In the general election held on February 6, 1968, in which Goslin ran unopposed, Republican state Representative Taylor Walters O'Hearn (1907-1997) of Shreveport, who was seeking election to a second legislative term, unsuccessfully as it developed, notified Goslin and Shreveport Public Safety Commissioner George Wendell D'Artois, Sr. (1925-1977) that election laws had been violated at three predominantly African-American voting precincts in Shreveport — that Democrats passed out campaign literature at the door of one polling place and were less than the required two hundred feet minimum from access to the two other precincts. O'Hearn said that Goslin and D'Artois both told him that the matter was out of their jurisdiction.[5]

Goslin worked in the department to implement a central purchasing system and to bring forth changes in insurance, the maintenance of criminal records, and bookkeeping procedures. A sheriff's substation was added in Vivian in far northern Caddo Parish. Goslin established a toll-free incoming telephone line. The department began its own training academy and opened an indoor shooting range. Goslin authorized classes on narcotics, water safety, self-defense for women, and student traffic and pedestrian programs. In 1971, Goslin established the since defunct Caddo Correctional Institute at Spring Ridge in south Caddo Parish. It replaced a former facility on West 70th Street, which had been utilized in excess of sixty years.[6]

In 1974, under federal court order, Goslin seized equipment of the Charlotte Hornets, who were in Shreveport playing at Independence Stadium for the World Football League against the Shreveport Steamer; both teams soon disbanded. Goslin was complying with a suit seeking more than $26,000 in accumulated debts that had been filed against the Hornets by plaintiffs in New York City, where the team had been domiciled during the first half of 1974. However, Goslin allowed the team to play the game before the impounding of the equipment.[7]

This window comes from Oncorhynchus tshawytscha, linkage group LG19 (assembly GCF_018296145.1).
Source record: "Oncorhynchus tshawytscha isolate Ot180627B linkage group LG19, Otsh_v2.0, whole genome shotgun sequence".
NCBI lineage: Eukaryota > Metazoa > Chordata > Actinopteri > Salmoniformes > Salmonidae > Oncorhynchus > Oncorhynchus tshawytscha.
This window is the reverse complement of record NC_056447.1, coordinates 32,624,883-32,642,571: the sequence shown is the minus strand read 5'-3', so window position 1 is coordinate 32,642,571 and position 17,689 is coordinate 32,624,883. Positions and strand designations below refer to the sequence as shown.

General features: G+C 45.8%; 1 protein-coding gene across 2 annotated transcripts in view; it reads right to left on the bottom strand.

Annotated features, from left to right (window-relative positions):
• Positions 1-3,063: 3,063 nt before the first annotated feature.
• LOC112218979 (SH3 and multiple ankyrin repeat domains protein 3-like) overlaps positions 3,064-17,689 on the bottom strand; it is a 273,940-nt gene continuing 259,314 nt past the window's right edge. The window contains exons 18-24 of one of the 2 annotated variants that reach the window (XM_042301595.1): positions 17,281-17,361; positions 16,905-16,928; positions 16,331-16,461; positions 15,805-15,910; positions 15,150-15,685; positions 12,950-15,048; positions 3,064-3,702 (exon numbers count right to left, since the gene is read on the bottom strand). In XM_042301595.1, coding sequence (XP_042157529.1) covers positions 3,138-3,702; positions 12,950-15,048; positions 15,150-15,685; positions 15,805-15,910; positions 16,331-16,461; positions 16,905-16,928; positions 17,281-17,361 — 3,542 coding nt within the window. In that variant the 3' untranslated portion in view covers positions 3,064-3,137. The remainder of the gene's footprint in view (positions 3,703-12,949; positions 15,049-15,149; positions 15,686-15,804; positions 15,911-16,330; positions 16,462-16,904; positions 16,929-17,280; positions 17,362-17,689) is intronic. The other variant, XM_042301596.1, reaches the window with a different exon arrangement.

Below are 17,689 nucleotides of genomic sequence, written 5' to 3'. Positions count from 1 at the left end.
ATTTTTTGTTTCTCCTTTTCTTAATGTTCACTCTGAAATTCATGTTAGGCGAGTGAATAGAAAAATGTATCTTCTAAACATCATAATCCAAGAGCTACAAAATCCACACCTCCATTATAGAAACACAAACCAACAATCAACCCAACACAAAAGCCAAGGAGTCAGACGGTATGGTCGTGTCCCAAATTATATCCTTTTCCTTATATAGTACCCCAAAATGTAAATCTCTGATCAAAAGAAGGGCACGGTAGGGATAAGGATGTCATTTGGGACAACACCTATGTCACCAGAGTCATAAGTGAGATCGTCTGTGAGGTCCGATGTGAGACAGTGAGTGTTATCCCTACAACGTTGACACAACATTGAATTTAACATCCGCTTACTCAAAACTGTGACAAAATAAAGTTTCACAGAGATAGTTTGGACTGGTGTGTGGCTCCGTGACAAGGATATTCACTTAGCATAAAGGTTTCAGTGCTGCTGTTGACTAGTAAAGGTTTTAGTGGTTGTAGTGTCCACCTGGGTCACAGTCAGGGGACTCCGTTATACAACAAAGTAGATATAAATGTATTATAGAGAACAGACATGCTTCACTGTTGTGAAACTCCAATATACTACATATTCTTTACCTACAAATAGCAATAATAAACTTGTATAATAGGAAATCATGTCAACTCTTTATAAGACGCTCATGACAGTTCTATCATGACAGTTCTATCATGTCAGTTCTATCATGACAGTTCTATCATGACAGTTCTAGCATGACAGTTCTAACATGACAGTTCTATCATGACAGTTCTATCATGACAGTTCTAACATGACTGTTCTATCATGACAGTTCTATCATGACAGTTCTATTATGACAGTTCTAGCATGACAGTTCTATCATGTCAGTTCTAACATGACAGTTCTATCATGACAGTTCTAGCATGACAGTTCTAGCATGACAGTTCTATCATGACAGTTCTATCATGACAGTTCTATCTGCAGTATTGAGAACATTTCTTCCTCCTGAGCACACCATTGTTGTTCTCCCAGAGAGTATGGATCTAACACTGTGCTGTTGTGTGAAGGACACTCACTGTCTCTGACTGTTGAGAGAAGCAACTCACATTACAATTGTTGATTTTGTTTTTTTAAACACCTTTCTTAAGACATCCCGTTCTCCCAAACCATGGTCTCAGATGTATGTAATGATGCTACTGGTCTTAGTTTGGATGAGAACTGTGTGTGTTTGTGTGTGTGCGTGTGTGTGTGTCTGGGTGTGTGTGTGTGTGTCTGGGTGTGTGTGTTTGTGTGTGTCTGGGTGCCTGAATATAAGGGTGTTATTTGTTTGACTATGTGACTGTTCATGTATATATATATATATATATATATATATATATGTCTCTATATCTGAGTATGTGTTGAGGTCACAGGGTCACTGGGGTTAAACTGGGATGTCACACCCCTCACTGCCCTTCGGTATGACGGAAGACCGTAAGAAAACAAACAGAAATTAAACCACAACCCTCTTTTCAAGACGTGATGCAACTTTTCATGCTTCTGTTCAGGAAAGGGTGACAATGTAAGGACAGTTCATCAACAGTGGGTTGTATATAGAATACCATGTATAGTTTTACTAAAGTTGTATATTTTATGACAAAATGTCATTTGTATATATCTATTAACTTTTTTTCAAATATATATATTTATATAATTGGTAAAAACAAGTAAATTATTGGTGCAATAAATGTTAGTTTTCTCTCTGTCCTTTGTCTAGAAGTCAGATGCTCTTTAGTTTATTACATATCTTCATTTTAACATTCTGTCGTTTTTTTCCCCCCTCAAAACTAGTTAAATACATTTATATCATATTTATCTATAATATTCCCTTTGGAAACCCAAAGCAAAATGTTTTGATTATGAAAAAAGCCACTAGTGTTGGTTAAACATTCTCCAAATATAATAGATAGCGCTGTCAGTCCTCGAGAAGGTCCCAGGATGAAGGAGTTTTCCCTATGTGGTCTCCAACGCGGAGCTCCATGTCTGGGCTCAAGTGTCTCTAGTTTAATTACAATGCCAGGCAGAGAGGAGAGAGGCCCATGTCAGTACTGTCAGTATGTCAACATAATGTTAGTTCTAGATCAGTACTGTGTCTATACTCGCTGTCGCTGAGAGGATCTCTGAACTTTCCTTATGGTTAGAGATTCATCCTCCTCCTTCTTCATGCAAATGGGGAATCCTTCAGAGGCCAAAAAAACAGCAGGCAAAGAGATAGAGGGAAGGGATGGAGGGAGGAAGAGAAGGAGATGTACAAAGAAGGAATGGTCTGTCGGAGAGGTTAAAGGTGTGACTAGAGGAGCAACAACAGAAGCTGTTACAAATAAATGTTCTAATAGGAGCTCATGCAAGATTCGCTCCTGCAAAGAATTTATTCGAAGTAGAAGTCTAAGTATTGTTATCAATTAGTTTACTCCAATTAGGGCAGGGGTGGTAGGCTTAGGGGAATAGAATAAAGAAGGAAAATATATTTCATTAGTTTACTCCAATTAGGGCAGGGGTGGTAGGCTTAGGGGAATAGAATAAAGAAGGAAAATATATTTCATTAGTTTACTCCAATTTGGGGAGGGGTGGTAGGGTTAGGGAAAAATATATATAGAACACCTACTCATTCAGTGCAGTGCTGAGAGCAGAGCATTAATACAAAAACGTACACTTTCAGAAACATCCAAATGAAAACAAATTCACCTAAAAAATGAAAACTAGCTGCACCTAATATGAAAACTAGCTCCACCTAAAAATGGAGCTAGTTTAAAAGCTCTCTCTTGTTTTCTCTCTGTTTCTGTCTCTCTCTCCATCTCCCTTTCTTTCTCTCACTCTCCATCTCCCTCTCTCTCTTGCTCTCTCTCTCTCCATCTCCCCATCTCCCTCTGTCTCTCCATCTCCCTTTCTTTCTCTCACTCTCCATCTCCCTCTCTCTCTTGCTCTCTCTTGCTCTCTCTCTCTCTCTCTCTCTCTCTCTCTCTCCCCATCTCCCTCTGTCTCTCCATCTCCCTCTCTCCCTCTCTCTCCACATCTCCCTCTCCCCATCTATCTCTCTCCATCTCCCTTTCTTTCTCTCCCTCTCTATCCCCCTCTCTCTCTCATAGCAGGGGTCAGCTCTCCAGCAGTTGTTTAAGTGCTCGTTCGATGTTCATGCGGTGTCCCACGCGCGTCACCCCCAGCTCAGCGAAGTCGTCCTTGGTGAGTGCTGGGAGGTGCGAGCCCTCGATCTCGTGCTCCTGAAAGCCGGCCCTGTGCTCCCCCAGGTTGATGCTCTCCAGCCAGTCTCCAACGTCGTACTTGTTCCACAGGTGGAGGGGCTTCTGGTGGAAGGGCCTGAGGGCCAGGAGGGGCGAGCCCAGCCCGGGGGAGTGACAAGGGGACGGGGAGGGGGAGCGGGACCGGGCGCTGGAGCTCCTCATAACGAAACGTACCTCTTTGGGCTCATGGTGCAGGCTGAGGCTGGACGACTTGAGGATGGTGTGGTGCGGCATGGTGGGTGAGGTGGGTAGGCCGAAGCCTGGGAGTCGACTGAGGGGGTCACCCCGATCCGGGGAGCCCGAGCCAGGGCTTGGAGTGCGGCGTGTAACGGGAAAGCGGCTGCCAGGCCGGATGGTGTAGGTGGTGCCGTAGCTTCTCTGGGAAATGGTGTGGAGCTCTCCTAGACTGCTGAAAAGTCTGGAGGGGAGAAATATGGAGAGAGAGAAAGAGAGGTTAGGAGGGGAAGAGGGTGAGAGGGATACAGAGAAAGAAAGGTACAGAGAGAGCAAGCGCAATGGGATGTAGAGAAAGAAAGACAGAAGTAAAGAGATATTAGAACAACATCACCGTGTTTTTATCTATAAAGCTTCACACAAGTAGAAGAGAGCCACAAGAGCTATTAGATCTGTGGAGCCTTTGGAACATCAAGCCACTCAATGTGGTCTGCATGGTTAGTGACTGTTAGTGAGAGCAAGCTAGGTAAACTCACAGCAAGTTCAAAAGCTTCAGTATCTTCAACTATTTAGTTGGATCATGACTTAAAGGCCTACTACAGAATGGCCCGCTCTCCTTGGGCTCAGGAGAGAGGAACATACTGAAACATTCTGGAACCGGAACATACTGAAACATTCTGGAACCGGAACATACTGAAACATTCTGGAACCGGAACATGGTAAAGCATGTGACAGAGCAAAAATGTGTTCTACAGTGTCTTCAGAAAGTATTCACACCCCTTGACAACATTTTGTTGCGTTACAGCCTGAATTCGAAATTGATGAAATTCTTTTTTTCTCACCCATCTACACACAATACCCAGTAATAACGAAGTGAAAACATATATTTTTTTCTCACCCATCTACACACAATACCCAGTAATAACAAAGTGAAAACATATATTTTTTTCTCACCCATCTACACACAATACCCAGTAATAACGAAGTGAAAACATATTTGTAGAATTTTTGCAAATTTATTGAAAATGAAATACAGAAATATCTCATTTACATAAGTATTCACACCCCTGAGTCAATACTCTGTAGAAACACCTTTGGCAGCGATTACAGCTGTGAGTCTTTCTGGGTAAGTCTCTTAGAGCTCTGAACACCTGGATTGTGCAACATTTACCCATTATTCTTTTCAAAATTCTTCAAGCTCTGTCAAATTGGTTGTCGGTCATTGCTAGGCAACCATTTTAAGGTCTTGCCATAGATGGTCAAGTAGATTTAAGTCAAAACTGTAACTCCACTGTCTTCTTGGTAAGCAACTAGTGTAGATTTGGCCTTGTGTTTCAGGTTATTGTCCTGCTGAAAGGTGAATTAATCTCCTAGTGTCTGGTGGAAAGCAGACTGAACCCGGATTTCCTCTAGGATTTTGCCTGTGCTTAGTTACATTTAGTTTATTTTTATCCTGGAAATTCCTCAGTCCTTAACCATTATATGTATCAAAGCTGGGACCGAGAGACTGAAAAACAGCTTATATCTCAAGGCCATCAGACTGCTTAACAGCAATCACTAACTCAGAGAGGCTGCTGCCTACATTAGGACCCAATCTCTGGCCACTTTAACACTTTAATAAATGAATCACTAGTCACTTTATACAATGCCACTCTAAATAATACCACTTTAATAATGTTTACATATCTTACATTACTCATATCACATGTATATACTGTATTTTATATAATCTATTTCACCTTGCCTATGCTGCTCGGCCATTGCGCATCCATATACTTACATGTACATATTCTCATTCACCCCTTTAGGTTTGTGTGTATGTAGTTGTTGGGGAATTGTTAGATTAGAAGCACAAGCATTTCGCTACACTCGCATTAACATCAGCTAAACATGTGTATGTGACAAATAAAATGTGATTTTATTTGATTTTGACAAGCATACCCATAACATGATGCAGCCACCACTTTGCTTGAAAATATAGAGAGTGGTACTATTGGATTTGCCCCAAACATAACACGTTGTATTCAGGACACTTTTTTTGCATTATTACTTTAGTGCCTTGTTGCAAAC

Later years

After he left office, Goslin became involved in the 1978 campaign to choose a successor to retiring U.S. Representative Joe Waggonner of Louisiana's 4th congressional district, a brother of neighboring Bossier Parish Sheriff Willie Waggonner. He supported a fellow Democrat, Loy Weaver a former agent of the Federal Bureau of Investigation and the Drug Enforcement Administration and a banker from Homer in Claiborne Parish. Victory, however, went in a disputed vote to Waggonner's preferred choice, Anthony Claude "Buddy" Leach, then a state representative from Vernon Parish and later the chairman of the Louisiana Democratic Party.[8] After one term, Leach was unseated by the later governor, Buddy Roemer of Bossier Parish.

Goslin was formerly named "Lawman of the Year,"[1] "Mr. Shreveport,"[9] and received the Liberty Bell Award,[1] which recognizes an outstanding non-lawyer who has made a strong contribution to the community.[10] Goslin was honored in 1976 by the American Legion.[11]

Goslin died of Alzheimer's disease and a lung infection. He was predeceased by his wife of fifty-three years, the former Nettye Lewis. The couple had one son.[1] They are interred at Forest Park East Cemetery in Shreveport.[1]


  1. 1.0 1.1 1.2 1.3 1.4 1.5 1.6 1.7 James McCormick "Jimmy" Goslin, Jr. obituary, The Shreveport Times, July 30, 2001.
  2. Directory of Graduates of the FBI National Academy. Mocavo.com. Retrieved on September 21, 2014.
  3. United States of America, Plaintiff, v. City of Shreveport, Louisiana, et al., Defendants. la.findacase.com (November 16, 1962). Retrieved on September 25, 2014.
  4. James M. Goslin, Jr., Sheriff of Caddo Parish, Appellant, v. Willie Lee Thomas, Appellee., 400 F.2d 594 (5th Cir. 1968). Federal-circuits.vlex.com. Retrieved on September 25, 2014.
  5. Shreveport Journal, February 7, 1968, p. 1.
  6. The Beginnings of the Modern Sheriff's Office. caddohistory.com. Retrieved on December 31, 2010; no longer on-line.
  7. Richard Sink (November 7, 1974). Louisiana Sheriff Seizes Hornets Gear. The Charlotte Observer. Retrieved on March 2, 2015.
  8. The Shreveport Journal, November 8, 1978, p. 4A.
  9. The Shreveport Times, May 29, 1973.
  10. Norman Otto Stockmeyer, The Liberty Bell Award: Symbol of Law Day, January 1992.
  11. The Shreveport Times, March 18, 1976.